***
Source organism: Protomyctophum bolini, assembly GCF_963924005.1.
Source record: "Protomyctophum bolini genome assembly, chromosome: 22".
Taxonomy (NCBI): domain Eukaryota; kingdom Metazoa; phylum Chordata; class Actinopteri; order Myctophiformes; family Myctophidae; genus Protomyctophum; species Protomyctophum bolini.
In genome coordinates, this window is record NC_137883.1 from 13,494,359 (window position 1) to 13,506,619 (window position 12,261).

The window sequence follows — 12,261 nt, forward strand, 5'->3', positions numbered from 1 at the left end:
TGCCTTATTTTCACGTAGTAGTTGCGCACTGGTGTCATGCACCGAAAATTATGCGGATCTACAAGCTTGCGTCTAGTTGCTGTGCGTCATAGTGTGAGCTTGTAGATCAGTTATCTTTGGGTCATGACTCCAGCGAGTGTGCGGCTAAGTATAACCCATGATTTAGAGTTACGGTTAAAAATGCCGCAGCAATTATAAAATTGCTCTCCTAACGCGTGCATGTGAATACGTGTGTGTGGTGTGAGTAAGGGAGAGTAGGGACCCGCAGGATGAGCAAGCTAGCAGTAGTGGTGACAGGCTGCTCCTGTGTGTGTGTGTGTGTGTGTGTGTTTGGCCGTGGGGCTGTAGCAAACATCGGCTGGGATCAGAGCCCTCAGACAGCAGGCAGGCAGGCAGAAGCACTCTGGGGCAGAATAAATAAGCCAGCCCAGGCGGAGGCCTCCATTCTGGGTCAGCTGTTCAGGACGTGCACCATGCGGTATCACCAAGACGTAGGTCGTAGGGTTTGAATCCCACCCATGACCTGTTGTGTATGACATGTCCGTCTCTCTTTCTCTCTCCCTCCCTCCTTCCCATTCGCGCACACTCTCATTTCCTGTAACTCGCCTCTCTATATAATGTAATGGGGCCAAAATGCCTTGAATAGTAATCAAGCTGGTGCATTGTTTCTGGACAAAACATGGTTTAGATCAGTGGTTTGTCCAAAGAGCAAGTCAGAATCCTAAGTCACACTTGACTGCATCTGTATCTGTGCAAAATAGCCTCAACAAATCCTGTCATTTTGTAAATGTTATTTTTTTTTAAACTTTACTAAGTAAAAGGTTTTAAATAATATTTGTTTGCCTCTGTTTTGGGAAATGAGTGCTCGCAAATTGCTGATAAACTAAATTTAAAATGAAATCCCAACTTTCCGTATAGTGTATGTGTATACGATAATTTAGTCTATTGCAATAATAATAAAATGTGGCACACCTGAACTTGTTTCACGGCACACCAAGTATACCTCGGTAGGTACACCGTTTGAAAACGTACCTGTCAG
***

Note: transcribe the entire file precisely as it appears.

Source organism: Protomyctophum bolini, assembly GCF_963924005.1.
Source record: "Protomyctophum bolini genome assembly, chromosome: 22".
Taxonomy (NCBI): domain Eukaryota; kingdom Metazoa; phylum Chordata; class Actinopteri; order Myctophiformes; family Myctophidae; genus Protomyctophum; species Protomyctophum bolini.
In genome coordinates, this window is record NC_137883.1 from 13,494,359 (window position 1) to 13,506,619 (window position 12,261).

The window sequence follows — 12,261 nt, forward strand, 5'->3', positions numbered from 1 at the left end:
TGCCTTATTTTCACGTAGTAGTTGCGCACTGGTGTCATGCACCGAAAATTATGCGGATCTACAAGCTTGCGTCTAGTTGCTGTGCGTCATAGTGTGAGCTTGTAGATCAGTTATCTTTGGGTCATGACTCCAGCGAGTGTGCGGCTAAGTATAACCCATGATTTAGAGTTACGGTTAAAAATGCCGCAGCAATTATAAAATTGCTCTCCTAACGCGTGCATGTGAATACGTGTGTGTGGTGTGAGTAAGGGAGAGTAGGGACCCGCAGGATGAGCAAGCTAGCAGTAGTGGTGACAGGCTGCTCCTGTGTGTGTGTGTGTGTGTGTGTGTTTGGCCGTGGGGCTGTAGCAAACATCGGCTGGGATCAGAGCCCTCAGACAGCAGGCAGGCAGGCAGAAGCACTCTGGGGCAGAATAAATAAGCCAGCCCAGGCGGAGGCCTCCATTCTGGGTCAGCTGTTCAGGACGTGCACCATGCGGTATCACCAAGACGTAGGTCGTAGGGTTTGAATCCCACCCATGACCTGTTGTGTATGACATGTCCGTCTCTCTTTCTCTCTCCCTCCCTCCTTCCCATTCGCGCACACTCTCATTTCCTGTAACTCGCCTCTCTATATAATGTAATGGGGCCAAAATGCCTTGAATAGTAATCAAGCTGGTGCATTGTTTCTGGACAAAACATGGTTTAGATCAGTGGTTTGTCCAAAGAGCAAGTCAGAATCCTAAGTCACACTTGACTGCATCTGTATCTGTGCAAAATAGCCTCAACAAATCCTGTCATTTTGTAAATGTTATTTTTTTTTAAACTTTACTAAGTAAAAGGTTTTAAATAATATTTGTTTGCCTCTGTTTTGGGAAATGAGTGCTCGCAAATTGCTGATAAACTAAATTTAAAATGAAATCCCAACTTTCCGTATAGTGTATGTGTATACGATAATTTAGTCTATTGCAATAATAATAAAATGTGGCACACCTGAACTTGTTTCACGGCACACCAAGTATACCTCGGTAGGTACACCGTTTGAAAACGTACCTGTCAG